My only son started Kindergarten today. My husband and I had barely stepped into his classroom and quick as lightning, our little guy seated himself at his pint-size table. After a brief check-in with the teacher, a supply drop-off and a cubby orientation, the school bell chimed. We called out, “Have a good day, Buddy,” and “We love you,” but that round little head never looked back. He was already organizing his table group and making sure everyone had properly introduced themselves. He was so independent and industrious, he didn’t even have time to schedule a hug goodbye…
And that was actually a blessing and a confirmation.
Proverbs 22:6 says,
Train up a child in the way he should go, And even when he is old he will not depart from it. (New American Standard)
Point your kids in the right direction– when they’re old they won’t be lost. (The Message)
Kindergarten tends to be a major palpable milestone in the testing of whether or not Christian parents have been diligent in obeying this command. We wonder if our little ones will remember everything we’ve taught them about manners, numbers, letters and hygiene. Will they respect their teachers and other children? Will they be leaders or followers? Will they stand up for what they believe in? (yes, even Kindergarteners have strong beliefs).
In the original Hebrew, the phrase “train up a child” is more literally translated as “initiate (or dedicate) a child at the mouth (or opening) of his path”. When our children come to the opening of the path of life (being able to walk alone and make choices), they will draw on their foundation with each step they take. Instead of holding their hands, we fall back a few steps – we give them the freedom and trust to move on their own, but we assure them with our love and guidance. We instruct them about their conduct, warn them about potential danger and encourage them in how to walk in God’s blessing. We recognize how God has specifically gifted our children and seek to give them opportunities to share their talents, just as we would our own spiritual gifts. We pray for them. We pray with them. We teach them moment by moment, day by day, until we have made a lasting imprint on their hearts and minds.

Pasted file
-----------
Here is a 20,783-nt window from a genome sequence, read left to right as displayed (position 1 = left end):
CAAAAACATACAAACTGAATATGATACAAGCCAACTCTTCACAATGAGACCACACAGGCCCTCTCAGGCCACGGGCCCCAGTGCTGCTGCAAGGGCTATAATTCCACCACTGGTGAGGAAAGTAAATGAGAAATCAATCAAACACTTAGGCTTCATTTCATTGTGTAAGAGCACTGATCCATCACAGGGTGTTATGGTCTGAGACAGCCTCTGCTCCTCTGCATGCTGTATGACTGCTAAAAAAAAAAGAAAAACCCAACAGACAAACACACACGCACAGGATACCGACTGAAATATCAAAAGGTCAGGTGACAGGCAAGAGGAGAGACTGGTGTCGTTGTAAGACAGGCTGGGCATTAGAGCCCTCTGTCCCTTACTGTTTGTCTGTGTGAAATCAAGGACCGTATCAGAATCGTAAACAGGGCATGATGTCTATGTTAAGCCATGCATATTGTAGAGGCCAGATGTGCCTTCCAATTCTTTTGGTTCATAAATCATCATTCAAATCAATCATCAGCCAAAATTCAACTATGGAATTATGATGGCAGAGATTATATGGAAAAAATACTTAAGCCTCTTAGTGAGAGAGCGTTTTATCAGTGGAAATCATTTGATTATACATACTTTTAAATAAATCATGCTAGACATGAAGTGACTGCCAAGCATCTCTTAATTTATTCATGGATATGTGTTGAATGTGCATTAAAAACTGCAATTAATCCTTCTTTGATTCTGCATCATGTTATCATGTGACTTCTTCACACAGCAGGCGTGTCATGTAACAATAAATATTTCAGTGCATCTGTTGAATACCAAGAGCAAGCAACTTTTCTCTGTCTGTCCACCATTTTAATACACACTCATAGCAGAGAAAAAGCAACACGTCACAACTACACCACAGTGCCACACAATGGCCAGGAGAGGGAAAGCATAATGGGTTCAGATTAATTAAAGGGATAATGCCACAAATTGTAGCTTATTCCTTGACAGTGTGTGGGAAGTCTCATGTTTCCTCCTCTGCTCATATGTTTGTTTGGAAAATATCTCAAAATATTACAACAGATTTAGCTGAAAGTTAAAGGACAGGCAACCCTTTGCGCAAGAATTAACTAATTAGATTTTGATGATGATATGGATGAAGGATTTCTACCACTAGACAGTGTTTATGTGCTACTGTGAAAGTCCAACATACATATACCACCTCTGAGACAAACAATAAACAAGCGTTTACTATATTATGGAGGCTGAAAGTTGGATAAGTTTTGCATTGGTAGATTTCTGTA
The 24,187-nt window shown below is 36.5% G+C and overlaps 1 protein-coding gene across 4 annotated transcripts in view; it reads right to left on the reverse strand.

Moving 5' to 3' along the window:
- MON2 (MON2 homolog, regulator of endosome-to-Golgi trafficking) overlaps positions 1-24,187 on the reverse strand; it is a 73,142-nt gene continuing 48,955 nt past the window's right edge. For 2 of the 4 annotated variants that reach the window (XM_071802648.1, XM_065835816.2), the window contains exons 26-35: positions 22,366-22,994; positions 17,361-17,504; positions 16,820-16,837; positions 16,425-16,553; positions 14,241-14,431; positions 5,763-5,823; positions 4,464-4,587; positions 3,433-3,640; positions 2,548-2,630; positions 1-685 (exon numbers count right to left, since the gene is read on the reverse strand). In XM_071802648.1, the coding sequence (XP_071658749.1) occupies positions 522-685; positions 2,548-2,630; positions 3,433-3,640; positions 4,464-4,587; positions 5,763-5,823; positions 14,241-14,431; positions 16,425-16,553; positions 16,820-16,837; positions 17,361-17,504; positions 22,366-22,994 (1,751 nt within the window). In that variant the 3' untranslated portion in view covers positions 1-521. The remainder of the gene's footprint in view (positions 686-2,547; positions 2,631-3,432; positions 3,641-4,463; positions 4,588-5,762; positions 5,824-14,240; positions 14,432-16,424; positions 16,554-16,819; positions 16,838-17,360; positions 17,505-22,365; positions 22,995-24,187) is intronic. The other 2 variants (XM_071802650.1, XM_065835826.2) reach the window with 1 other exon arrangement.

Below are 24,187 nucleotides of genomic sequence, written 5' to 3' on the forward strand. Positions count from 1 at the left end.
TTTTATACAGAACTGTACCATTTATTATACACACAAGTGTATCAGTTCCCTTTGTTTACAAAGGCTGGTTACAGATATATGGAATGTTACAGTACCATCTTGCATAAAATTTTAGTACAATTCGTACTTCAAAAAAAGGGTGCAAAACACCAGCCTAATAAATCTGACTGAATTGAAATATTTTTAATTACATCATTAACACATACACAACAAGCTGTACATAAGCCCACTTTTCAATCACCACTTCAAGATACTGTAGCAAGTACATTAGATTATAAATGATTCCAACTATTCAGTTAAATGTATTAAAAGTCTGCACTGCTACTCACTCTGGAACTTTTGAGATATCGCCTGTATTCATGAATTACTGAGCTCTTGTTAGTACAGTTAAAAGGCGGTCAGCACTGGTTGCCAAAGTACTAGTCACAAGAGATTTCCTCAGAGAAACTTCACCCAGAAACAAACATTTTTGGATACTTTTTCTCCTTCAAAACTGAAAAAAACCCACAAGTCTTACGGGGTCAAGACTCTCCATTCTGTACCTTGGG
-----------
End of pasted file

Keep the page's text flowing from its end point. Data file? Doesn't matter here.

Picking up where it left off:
I am reminded of an old song –
Where are you going, my little one, little one
Where are you going, my baby, my own?
Turn around and you’re two, turn around and you’re four
Turn around and you’re a young one going out of my door
Our little ones are growing up fast, but if we are diligent to train them up in the ways of God, we can know where they are going since we are walking closely behind.